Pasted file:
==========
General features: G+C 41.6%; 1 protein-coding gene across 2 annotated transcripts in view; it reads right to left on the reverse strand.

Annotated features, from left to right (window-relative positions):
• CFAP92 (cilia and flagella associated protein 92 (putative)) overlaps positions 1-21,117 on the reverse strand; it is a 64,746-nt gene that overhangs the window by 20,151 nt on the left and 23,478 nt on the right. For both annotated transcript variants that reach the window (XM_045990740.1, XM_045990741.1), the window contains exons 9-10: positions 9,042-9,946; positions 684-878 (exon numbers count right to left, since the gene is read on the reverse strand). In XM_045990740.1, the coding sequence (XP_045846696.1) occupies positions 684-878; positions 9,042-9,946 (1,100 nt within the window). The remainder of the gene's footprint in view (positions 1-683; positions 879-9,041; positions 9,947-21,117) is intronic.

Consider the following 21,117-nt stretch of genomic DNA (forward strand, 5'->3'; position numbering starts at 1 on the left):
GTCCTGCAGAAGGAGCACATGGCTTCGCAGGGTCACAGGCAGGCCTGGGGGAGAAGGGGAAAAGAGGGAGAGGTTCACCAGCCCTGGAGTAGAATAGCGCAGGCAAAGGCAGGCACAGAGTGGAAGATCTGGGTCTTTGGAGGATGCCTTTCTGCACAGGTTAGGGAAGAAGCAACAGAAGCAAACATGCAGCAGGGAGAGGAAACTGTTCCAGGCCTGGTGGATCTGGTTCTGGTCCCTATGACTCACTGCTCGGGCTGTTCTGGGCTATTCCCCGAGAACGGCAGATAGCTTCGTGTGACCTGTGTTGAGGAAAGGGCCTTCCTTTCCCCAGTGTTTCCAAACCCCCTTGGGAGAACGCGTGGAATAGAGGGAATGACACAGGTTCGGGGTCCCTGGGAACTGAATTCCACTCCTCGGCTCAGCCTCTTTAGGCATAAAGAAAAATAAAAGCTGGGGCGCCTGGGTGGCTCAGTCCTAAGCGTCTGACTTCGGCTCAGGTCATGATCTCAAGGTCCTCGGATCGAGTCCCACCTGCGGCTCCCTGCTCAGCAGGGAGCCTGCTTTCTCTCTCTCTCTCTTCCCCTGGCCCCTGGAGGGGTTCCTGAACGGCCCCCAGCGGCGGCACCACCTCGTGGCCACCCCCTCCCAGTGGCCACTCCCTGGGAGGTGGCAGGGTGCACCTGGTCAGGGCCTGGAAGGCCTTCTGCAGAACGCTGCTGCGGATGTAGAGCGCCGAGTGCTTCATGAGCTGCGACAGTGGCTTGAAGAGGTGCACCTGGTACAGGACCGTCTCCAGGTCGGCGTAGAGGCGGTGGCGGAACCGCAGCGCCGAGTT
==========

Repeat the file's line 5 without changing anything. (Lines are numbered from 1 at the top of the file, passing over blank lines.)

GTCCTGCAGAAGGAGCACATGGCTTCGCAGGGTCACAGGCAGGCCTGGGGGAGAAGGGGAAAAGAGGGAGAGGTTCACCAGCCCTGGAGTAGAATAGCGCAGGCAAAGGCAGGCACAGAGTGGAAGATCTGGGTCTTTGGAGGATGCCTTTCTGCACAGGTTAGGGAAGAAGCAACAGAAGCAAACATGCAGCAGGGAGAGGAAACTGTTCCAGGCCTGGTGGATCTGGTTCTGGTCCCTATGACTCACTGCTCGGGCTGTTCTGGGCTATTCCCCGAGAACGGCAGATAGCTTCGTGTGACCTGTGTTGAGGAAAGGGCCTTCCTTTCCCCAGTGTTTCCAAACCCCCTTGGGAGAACGCGTGGAATAGAGGGAATGACACAGGTTCGGGGTCCCTGGGAACTGAATTCCACTCCTCGGCTCAGCCTCTTTAGGCATAAAGAAAAATAAAAGCTGGGGCGCCTGGGTGGCTCAGTCCTAAGCGTCTGACTTCGGCTCAGGTCATGATCTCAAGGTCCTCGGATCGAGTCCCACCTGCGGCTCCCTGCTCAGCAGGGAGCCTGCTTTCTCTCTCTCTCTCTTCCCCTGGCCCCTGGAGGGGTTCCTGAACGGCCCCCAGCGGCGGCACCACCTCGTGGCCACCCCCTCCCAGTGGCCACTCCCTGGGAGGTGGCAGGGTGCACCTGGTCAGGGCCTGGAAGGCCTTCTGCAGAACGCTGCTGCGGATGTAGAGCGCCGAGTGCTTCATGAGCTGCGACAGTGGCTTGAAGAGGTGCACCTGGTACAGGACCGTCTCCAGGTCGGCGTAGAGGCGGTGGCGGAACCGCAGCGCCGAGTT